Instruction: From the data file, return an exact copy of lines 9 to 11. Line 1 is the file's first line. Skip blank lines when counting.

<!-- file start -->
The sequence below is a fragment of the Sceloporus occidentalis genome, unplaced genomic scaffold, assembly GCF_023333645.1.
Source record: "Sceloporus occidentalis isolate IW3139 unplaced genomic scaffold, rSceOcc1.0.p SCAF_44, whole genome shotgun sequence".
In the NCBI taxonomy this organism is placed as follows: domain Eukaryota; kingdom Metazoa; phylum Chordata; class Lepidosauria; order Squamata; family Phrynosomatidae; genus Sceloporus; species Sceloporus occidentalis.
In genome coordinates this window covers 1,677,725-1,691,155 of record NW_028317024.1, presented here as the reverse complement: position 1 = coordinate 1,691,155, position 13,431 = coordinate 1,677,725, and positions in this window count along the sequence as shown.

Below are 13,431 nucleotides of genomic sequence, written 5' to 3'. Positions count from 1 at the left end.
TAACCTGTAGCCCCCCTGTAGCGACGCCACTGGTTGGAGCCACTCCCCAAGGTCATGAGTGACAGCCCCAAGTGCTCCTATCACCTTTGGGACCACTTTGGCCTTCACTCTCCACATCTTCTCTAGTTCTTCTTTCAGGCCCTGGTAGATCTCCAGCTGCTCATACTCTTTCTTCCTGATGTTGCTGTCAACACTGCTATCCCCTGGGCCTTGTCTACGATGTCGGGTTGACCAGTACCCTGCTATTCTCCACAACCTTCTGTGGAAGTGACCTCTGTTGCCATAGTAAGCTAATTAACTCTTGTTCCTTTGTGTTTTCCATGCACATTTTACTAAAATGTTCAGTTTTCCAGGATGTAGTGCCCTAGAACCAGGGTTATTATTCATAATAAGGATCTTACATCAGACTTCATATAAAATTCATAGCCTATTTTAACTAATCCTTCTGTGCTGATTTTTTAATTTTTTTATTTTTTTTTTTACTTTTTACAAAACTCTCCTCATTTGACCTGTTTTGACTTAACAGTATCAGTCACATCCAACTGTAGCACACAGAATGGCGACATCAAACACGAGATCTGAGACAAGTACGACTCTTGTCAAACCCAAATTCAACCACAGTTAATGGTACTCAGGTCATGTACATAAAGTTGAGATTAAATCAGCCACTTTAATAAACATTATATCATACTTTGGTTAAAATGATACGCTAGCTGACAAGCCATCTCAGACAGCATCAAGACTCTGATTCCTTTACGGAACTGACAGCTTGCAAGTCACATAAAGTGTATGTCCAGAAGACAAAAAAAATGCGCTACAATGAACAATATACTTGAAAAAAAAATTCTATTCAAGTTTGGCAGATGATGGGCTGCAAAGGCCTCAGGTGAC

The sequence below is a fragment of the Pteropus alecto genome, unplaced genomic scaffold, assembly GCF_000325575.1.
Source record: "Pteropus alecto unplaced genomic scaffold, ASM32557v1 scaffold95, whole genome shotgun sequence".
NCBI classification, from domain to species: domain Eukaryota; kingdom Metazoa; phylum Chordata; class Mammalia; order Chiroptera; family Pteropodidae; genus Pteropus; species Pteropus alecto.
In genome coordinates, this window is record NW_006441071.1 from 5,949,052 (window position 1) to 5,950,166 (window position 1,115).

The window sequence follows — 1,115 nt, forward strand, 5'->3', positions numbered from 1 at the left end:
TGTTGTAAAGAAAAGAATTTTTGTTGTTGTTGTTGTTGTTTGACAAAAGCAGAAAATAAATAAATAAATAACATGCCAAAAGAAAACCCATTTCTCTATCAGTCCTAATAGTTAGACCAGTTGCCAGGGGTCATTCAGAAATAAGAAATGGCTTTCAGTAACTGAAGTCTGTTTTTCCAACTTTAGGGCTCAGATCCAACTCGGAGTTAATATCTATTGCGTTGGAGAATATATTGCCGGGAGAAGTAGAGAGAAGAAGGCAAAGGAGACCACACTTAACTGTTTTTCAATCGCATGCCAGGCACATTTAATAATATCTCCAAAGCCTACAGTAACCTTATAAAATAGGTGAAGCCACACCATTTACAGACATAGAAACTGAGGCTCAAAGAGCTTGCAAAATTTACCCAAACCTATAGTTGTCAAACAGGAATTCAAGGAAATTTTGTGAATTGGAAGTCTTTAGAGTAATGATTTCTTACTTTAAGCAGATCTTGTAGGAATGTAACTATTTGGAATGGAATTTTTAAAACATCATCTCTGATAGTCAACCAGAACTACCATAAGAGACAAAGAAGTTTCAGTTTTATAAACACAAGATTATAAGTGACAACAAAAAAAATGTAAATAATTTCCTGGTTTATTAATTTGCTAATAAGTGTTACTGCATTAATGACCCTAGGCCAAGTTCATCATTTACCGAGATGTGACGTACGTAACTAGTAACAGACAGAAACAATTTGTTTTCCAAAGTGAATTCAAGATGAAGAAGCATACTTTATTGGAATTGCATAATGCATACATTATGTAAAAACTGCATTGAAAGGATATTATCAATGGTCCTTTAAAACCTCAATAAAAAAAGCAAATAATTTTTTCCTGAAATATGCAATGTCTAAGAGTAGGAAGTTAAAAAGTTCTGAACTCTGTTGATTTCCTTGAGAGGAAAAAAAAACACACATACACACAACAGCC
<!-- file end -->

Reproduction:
NCBI classification, from domain to species: domain Eukaryota; kingdom Metazoa; phylum Chordata; class Mammalia; order Chiroptera; family Pteropodidae; genus Pteropus; species Pteropus alecto.
In genome coordinates, this window is record NW_006441071.1 from 5,949,052 (window position 1) to 5,950,166 (window position 1,115).

The window sequence follows — 1,115 nt, forward strand, 5'->3', positions numbered from 1 at the left end: